Centre-left opposition files request for impeachment session

Ljubljana – Centre-left opposition parties have asked for an emergency session of parliament to discuss their motion to impeach PM Janez Janša. This is after the parliament met for a regular session today to discuss the motion and a number of bills, but the plenary was suspended after the MPs failed to confirm the agenda in a 42:42 vote.

The centre-left Marjan Šarec List (LMŠ), Social Democrats (SD), Left and Alenka Bratušek Party (SAB) see today’s vote as proving the coalition no longer has a majority.

They resorted to voting against the plenary’s agenda as a form of protest and pressure to push for an early election, while pointing to the still not fully resolved representation of opposition and coalition MPs in working bodies after four coalition MPs went independent at the end of March.

LMŠ head Marjan Šarec said that this government “is doing everything to stay in power, instead of doing what is normal in normal democracies, to go to elections for people to decide whom to give their voice and who should lead the country in the future”.

The centre-left opposition joined forces today to prevent the votes on bills which have been endorsed on the committee level in recent weeks after the group of four unaffiliated MPs were denied the right to vote on the committee. Hence the bills are illegitimate, Šarec argued.

With the regular plenary off the agenda, the four parties filed the request for an emergency session to vote only on the impeachment motion.

“The vote will be an opportunity for all MPs to decide whether they support what we witnessed today, or muster the courage to go to the elections,” said Šarec.

Similarly, Janja Sluga, head of the unaffiliated MPs, said the opposition had opted to vote against the plenary’s agenda over flawed relations in working bodies.

She argued that most of the bills had been endorsed by the committees in which opposition or unaffiliated MPs were not adequately represented.

What is more, most of the bills “benefit only a small, privileged social group” while harming most of the citizens.

The issue of representation of the unaffiliated MPs was resolved earlier in the day, but Sluga said the solution was still not fully in line with the new situation.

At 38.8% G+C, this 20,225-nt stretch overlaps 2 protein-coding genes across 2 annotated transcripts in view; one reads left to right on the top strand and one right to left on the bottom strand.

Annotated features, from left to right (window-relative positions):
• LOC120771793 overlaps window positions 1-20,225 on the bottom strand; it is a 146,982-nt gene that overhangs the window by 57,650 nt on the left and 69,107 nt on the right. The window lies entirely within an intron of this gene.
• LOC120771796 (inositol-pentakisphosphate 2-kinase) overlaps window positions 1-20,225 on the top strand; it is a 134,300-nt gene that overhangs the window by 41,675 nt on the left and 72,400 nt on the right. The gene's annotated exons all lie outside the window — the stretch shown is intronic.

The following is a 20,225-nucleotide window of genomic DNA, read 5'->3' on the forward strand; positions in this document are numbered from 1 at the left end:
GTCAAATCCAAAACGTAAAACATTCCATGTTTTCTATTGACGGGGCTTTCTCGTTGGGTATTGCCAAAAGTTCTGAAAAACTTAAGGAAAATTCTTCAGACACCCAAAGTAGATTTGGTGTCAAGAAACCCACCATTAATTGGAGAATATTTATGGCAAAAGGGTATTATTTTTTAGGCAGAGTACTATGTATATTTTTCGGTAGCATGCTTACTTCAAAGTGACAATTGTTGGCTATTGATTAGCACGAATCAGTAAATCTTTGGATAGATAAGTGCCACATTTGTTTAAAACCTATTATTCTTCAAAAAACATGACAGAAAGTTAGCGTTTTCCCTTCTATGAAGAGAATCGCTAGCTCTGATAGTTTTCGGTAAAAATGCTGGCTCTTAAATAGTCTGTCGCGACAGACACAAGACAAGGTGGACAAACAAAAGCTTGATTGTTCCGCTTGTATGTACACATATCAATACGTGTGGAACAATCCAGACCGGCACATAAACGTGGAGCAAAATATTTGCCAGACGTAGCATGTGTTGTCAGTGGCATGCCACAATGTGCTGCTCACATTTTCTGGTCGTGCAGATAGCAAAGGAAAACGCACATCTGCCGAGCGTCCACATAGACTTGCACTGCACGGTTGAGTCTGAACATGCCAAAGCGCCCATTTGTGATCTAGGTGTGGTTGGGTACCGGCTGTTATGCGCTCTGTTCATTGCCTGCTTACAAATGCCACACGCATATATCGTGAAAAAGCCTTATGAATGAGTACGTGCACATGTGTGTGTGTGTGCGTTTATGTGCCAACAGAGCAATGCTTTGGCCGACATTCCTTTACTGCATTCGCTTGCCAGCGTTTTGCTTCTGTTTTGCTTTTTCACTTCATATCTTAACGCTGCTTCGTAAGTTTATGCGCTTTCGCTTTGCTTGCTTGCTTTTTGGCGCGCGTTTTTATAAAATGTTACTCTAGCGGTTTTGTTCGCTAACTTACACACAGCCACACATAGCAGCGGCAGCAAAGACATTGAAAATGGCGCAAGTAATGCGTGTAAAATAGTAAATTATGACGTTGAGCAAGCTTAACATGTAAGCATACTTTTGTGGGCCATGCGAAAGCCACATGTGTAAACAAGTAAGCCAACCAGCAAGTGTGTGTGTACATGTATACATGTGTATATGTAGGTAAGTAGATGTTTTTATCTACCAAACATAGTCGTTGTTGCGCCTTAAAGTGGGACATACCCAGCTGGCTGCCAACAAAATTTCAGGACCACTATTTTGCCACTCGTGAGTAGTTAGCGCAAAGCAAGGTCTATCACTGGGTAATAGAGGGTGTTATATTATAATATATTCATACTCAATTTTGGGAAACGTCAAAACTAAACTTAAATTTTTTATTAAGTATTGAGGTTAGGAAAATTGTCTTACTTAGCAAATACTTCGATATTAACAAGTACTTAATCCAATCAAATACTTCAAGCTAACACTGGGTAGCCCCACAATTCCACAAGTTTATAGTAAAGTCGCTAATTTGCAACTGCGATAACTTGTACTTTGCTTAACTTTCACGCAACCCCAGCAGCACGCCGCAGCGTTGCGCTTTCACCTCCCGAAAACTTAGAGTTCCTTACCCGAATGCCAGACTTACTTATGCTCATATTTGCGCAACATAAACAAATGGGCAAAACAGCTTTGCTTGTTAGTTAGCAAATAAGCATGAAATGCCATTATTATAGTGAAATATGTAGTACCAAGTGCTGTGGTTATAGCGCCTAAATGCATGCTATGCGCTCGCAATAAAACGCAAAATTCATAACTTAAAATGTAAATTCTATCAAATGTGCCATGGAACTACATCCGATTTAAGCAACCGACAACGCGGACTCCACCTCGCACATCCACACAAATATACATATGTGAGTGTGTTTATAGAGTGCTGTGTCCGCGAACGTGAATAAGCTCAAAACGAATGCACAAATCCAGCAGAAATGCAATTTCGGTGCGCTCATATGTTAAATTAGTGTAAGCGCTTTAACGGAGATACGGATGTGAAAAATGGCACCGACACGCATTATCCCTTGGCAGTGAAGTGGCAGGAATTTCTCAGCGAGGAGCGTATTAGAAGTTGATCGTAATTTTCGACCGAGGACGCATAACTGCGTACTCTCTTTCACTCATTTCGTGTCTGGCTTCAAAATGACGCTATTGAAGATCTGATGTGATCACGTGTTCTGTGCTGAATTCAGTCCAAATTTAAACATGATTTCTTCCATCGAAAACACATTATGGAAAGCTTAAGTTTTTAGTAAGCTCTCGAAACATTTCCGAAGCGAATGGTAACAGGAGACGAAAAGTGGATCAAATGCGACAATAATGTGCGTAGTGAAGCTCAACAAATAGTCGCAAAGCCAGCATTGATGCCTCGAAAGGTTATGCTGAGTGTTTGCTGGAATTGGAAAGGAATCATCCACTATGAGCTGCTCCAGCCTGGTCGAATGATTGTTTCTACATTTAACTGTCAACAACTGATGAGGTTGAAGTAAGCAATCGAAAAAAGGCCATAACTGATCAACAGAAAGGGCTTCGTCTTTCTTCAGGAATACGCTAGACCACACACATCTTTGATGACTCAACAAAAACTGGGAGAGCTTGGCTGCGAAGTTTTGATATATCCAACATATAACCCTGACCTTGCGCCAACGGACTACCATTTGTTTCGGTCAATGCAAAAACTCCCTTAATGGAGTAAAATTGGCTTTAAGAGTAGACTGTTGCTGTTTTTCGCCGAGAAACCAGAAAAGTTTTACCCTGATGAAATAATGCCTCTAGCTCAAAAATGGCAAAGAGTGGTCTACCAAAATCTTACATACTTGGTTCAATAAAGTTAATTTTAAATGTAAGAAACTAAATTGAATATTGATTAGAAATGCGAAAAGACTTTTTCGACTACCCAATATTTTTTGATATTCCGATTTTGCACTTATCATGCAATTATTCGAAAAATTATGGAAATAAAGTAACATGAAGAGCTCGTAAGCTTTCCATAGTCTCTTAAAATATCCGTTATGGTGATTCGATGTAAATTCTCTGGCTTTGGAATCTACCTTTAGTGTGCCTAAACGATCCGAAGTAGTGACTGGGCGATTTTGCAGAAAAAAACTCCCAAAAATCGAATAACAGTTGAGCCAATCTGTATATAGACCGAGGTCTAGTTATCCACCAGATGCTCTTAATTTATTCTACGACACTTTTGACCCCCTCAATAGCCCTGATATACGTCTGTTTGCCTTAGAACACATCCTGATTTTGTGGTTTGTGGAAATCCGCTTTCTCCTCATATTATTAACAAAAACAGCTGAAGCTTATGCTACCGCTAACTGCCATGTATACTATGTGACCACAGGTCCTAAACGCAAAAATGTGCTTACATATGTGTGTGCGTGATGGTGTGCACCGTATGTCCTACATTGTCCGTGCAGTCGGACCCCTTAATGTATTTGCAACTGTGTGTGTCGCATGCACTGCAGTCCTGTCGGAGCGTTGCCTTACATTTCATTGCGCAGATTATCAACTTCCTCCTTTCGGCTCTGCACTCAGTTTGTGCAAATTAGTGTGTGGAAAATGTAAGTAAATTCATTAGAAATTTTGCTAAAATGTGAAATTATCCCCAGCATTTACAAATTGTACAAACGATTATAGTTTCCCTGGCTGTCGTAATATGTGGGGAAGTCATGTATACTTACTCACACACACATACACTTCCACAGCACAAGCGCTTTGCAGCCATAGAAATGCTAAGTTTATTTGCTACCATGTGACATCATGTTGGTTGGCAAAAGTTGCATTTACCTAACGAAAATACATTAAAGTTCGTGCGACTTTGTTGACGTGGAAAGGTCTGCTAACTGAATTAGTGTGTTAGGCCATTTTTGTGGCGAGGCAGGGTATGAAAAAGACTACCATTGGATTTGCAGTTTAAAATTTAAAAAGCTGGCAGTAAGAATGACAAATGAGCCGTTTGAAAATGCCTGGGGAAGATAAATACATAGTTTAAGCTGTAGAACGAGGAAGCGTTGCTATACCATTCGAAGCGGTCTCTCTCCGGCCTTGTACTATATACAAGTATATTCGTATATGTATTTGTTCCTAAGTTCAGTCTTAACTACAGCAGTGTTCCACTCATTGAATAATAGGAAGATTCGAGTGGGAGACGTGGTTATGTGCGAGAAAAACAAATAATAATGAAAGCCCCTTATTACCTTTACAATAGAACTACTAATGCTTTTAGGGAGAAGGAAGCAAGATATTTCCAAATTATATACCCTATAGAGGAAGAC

However, the LMŠ party said it was ending its blockade of the National Assembly’s work, started on 5 May, after the college of deputy group leaders reached a consensus to give the unaffiliated MPs spots in 12 working bodies.

The party said the blockade had largely achieved its purpose as the coalition, “who out of fear of a snap election unjustifiably appropriated their spots in working bodies with the help of supporters”, had yielded.

Meanwhile, Matjaž Han, the leader of the SD deputy group, said it was high time party leaders agreed the date of an early election, which he believes should be held after the Slovenian EU presidency spell.

He said he was aware the opposition would probably not muster the 46 votes needed to impeach the prime minister, but so the coalition were aware it would be hard for them to dismiss Zorčič.

“This is one of the ways of obstruction, which will continue until the relations in parliament are settled,” said Matej T. Vatovec of the Left about the vote on the agenda.

He believes the vote proved yet again the coalition was not able to function and “it would be best if the government resigns to open the door to an early election”.

Maša Kociper of the SAB said: “It’s clear at every step that we have a hung parliament which has a hard time functioning and passing government bills. We are convinced an early election should be called.”

Prime Minister Janez Janša and Democrat (SDS) deputy group leader Danijel Krivec labelled today’s vote as “absurd”.